Face mask issue falls to health officials
County departments taking complaints
Public health officials in Clark and Marathon counties are fielding complaints from the public about people not wearing face coverings, as required by a statewide mandate that took effect last Saturday.
On Tuesday, Clark County health offi cer Brittany Mews sent out a press release inviting county residents to report concerns about violations of the face covering order through a link at the county’s website, www.clarkcountywi.com.
If you click on a link entitled “Local Response to Emergency Order #1,” it brings you to a form that allows you to indicate when and where you saw the violation and identify who it involves.
Blank spaces for the complainant’s name and phone number are optional, but the form says health officials will be monitoring the complaints and possibly trying to contact complainants for more information if needed.
“The information submitted via this online reporting platform may be used to investigate and prosecute violations of Governor Evers’ order regarding face coverings,” the form reads.
In her press release, Mews urges peo- ple to contact the police if the issue involves a personal conflict.
“If there is an immediate threat to safety, such as an altercation or disturbance, please contact law enforcement directly, instead of reporting the concern on the online reporting platform,” Mews wrote.
Judy Burrows, public health information officer for the Marathon County Health Departments, said health officials are trying to work with local law enforcement and the district attorney’s office to address the mask mandate.
Burrows said their primary goal is to educate the public about the benefits of wearing a mask when it comes to slowing or stopping the spread of a disease that is spreading rapidly through Marathon County, Wisconsin and the country as a whole.
If people have complaints or questions related to the mask mandate, Burrows said they can call the health department’s general office line, 715-261-1900, and whoever answers the phone will be able to address their concerns.
“As we receive complaints, if we see a need for enforcement, we’ll be working with law enforcement and the DA’s office to see what next steps to take,” she said.
In order for a complaint to be recorded and shared with the district attorney’s office, Burrows said they do need the person filing the complaint to leave their name and contact information.
Burrows noted that there are a few exceptions to the mask mandate, including one for those with special medical conditions, so people need to keep that in mind.
“When you see one individual not wearing a mask, don’t assume they’re trying to be non-compliant, because there may be another reason for it,” she said.
Within days after Gov. Tony Evers issued an executive order requiring face coverings in all enclosed spaces to combat the spread of COVID-19, county sheriffs throughout Wisconsin announced they would not be enforcing the emergency order.
In a Facebook post last Friday, Marathon County Sheriff Scott Parks asked residents not to call dispatch to report mask mandate issues, as it would distract from more pressing issues.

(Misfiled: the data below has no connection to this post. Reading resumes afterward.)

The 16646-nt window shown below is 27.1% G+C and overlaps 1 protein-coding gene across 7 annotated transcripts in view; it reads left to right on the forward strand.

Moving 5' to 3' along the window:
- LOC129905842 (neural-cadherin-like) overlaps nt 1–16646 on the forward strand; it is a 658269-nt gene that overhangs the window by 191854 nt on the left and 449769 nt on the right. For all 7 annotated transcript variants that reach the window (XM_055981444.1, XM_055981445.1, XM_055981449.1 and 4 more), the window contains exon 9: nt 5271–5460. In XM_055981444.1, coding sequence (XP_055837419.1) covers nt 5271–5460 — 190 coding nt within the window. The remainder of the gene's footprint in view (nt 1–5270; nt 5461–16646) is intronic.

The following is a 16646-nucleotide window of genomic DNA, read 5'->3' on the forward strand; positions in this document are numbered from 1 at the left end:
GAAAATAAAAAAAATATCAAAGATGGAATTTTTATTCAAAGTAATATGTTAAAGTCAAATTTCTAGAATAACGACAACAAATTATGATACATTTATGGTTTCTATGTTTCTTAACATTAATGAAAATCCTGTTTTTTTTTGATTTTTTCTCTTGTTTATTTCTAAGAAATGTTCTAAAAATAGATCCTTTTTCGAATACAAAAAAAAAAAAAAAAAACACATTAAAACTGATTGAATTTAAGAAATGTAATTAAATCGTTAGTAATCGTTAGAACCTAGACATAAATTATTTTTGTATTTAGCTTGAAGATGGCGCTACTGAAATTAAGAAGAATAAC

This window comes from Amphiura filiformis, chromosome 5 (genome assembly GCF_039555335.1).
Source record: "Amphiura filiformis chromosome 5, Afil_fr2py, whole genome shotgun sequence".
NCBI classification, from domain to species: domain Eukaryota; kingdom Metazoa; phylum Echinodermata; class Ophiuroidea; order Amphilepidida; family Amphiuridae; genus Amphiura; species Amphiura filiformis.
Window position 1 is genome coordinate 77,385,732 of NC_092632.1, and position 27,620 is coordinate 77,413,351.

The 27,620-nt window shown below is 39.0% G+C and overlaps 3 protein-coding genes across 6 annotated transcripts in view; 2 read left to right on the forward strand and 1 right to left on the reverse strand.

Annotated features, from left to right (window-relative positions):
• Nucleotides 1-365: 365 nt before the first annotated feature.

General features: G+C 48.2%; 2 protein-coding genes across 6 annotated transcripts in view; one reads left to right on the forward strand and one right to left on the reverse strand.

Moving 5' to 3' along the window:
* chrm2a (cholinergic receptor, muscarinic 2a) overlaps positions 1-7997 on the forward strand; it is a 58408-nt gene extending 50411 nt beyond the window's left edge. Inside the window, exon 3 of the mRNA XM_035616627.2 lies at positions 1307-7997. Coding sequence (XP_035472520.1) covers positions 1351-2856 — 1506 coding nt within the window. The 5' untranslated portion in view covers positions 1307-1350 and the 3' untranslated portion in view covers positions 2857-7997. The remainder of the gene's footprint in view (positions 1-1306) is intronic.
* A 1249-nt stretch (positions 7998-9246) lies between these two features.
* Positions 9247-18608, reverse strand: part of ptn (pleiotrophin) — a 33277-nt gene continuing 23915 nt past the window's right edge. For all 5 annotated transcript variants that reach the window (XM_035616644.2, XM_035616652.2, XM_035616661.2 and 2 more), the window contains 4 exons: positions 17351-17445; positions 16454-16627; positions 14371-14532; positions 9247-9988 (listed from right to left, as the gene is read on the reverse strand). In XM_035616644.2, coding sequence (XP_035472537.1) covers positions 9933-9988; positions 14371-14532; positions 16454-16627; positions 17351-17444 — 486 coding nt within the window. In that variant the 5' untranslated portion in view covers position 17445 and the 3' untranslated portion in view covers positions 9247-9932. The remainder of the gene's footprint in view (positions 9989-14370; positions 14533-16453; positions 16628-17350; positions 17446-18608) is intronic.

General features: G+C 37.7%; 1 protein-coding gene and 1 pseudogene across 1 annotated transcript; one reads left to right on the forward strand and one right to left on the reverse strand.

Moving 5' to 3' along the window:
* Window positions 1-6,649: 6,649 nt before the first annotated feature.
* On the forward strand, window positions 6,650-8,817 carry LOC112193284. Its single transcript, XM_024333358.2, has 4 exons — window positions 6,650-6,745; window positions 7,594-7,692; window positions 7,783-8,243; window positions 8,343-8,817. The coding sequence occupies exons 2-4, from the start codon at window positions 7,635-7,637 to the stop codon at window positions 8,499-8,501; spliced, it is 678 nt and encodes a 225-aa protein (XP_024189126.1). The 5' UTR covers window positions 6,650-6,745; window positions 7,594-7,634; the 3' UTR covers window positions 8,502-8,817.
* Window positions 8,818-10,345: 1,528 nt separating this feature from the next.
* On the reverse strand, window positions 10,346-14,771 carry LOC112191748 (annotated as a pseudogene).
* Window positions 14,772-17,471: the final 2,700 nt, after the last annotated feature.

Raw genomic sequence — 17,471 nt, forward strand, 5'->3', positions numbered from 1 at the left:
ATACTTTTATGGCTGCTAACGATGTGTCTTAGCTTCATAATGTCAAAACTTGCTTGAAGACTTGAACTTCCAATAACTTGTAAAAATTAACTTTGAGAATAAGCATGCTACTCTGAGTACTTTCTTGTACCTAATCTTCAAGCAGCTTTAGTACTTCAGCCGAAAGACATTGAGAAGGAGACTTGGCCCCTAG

“We have limited resources to handle the call volume for our EMS, fire and law enforcement partners,” he wrote.
The sheriff also said local law enforcement agencies have discretion when it comes to the mandate, and can take actions ranging from verbal or written warnings to citations and arrests.
“These discretionary practices are applied daily in all we do whether normal operations or virus related,” he wrote. “This office will continue to use those discretionary powers in all we do.”
Clark County Sheriff Scott Haines has not gone on record saying what he will do about enforcing the order.
Jason Bauer, chief of the Colby-Abbotsford Police Department, said his offi cers not going to be enforcing the mask mandate locally. He also advises residents to avoid conflicts over the issue.
“There’s really no need to approach a person without a mask. They’re probably adamant and it’s just going to lead to an argument,” he said. “That’s just my personal opinion.”
Under the order, which took effect after midnight on Aug. 1, most people age five and older are required to wear a face covering if they are indoors (or in enclosed space). This does not apply to private residences, and is not in effect if the person is alone or with members of their household.
Exceptions are granted for several different situations, such as when people are eating or drinking or when wearing a face covering would create a risk for someone doing their job. Exemptions are also allowed for a variety of health issues.
Violation of the order is punishable by a fine of up to $200.
The emergency order was issued in conjunction with a new declaration of a statewide public health emergency made by Gov. Evers.
“Wisconsin has experienced a drastic rise in COVID-19 cases throughout the entire state, with 61 of 72 counties (84 percent) representing 96 percent of the state’s population experiencing high COVID- 19 activity,” a press release states. “All regions of Wisconsin have high COVID- 19 activity levels. This is a dramatic increase from where Wisconsin was in June, when only 19 of 72 counties (26 percent) were experiencing high COVID-19 activity.”
As of Monday, Clark County had 16 active cases of COVID-19, an increase of five from the previous day. Since the pandemic began, the county has reported 179 cases, 11 hospitalizations and seven deaths as a result of the disease.
Marathon County has had 589 confi rmed cases, 47 hospitalizations and seven deaths.